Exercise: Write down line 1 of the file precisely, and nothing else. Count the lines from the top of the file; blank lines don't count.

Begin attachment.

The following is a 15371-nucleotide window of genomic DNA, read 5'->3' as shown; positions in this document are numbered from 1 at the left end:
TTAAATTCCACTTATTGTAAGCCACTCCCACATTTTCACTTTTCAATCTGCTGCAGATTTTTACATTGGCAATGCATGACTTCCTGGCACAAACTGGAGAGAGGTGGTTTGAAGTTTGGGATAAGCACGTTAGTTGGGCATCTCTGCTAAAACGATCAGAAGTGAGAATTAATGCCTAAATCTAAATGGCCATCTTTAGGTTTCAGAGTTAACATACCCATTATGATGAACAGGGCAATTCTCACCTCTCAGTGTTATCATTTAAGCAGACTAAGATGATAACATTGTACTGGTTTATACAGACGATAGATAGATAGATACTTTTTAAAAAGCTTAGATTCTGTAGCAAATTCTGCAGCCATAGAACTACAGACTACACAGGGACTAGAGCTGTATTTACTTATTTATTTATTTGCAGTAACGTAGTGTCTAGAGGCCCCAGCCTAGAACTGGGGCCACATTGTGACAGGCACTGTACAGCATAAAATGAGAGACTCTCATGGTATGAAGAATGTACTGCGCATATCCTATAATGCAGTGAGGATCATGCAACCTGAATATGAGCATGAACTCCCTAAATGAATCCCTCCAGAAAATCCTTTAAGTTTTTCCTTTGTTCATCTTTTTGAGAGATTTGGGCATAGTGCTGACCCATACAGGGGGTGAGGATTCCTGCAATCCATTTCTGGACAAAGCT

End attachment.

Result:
The following is a 15371-nucleotide window of genomic DNA, read 5'->3' as shown; positions in this document are numbered from 1 at the left end: